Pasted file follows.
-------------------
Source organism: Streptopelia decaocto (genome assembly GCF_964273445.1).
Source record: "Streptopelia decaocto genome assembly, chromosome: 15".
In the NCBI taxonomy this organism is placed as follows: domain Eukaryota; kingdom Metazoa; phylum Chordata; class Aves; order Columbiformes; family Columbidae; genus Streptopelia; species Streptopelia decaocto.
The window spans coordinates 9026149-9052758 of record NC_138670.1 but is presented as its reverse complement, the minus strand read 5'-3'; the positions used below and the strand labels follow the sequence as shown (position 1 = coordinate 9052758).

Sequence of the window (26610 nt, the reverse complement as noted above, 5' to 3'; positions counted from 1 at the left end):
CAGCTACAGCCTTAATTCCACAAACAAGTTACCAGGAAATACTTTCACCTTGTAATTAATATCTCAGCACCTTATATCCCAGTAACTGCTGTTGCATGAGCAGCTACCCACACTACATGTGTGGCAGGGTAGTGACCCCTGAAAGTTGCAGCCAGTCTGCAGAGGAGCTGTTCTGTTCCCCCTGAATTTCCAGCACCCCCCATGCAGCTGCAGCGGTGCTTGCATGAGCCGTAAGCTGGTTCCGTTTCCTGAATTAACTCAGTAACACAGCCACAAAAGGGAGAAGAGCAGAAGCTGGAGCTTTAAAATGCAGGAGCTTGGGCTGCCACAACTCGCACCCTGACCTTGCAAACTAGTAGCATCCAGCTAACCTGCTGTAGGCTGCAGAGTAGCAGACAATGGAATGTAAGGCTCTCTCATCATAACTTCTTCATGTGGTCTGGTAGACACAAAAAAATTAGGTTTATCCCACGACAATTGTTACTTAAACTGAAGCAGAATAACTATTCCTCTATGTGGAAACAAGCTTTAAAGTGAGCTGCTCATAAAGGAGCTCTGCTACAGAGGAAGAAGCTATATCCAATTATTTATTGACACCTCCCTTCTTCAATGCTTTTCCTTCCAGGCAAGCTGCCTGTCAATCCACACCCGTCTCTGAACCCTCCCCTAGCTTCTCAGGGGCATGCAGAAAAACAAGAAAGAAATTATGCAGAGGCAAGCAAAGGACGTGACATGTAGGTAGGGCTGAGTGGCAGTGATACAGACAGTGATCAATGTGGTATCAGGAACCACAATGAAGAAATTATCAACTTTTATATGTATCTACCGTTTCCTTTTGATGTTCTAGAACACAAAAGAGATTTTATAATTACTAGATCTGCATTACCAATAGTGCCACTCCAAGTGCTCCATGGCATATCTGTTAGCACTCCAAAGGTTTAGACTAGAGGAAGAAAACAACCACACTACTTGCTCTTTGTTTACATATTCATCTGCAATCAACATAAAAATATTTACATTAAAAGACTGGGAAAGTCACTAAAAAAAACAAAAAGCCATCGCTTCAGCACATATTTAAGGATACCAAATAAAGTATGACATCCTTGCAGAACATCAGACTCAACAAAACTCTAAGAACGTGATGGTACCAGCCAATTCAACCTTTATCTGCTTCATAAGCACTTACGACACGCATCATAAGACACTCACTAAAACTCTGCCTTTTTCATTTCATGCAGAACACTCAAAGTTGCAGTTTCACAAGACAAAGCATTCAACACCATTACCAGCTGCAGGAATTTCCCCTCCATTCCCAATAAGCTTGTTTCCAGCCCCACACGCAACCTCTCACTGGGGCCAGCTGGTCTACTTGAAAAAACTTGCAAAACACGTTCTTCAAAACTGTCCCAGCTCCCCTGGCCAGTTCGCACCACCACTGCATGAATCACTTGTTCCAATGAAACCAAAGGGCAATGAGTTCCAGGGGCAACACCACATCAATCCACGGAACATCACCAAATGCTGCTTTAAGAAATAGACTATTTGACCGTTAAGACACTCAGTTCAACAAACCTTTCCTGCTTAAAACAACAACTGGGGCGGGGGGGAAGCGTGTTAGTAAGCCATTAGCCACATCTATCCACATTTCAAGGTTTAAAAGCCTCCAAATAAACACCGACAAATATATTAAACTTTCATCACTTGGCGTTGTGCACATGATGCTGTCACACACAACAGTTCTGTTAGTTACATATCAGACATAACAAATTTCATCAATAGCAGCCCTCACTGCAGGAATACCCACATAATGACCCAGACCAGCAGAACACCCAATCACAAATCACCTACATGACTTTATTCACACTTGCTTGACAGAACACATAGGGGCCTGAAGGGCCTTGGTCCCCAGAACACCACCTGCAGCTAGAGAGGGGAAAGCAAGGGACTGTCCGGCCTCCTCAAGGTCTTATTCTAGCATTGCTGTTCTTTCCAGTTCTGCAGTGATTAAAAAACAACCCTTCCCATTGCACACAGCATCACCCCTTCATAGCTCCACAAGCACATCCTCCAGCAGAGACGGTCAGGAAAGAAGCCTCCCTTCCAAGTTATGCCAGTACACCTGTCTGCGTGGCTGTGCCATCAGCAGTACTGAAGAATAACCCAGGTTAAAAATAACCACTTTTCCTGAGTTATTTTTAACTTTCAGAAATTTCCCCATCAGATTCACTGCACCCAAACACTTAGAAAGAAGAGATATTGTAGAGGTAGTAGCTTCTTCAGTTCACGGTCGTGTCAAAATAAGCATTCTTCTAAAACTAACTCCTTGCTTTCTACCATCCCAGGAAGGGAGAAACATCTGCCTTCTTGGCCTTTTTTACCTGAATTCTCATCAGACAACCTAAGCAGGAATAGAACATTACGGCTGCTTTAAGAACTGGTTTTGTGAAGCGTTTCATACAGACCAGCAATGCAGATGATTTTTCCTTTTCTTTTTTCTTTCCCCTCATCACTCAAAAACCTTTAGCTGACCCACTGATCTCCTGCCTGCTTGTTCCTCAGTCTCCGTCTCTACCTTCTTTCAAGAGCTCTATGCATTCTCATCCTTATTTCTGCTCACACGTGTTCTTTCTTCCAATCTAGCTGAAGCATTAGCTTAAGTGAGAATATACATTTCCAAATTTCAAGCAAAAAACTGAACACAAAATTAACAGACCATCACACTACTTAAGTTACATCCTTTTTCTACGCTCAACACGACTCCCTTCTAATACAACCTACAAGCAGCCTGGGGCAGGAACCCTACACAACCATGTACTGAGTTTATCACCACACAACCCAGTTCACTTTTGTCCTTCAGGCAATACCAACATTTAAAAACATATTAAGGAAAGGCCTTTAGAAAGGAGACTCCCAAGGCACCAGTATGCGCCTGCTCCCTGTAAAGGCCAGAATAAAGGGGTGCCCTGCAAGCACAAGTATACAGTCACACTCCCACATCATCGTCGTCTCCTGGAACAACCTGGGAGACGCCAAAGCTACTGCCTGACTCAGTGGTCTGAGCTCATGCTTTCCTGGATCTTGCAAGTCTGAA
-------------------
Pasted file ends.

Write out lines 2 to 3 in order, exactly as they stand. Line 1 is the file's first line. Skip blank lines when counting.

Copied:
Source record: "Streptopelia decaocto genome assembly, chromosome: 15".
In the NCBI taxonomy this organism is placed as follows: domain Eukaryota; kingdom Metazoa; phylum Chordata; class Aves; order Columbiformes; family Columbidae; genus Streptopelia; species Streptopelia decaocto.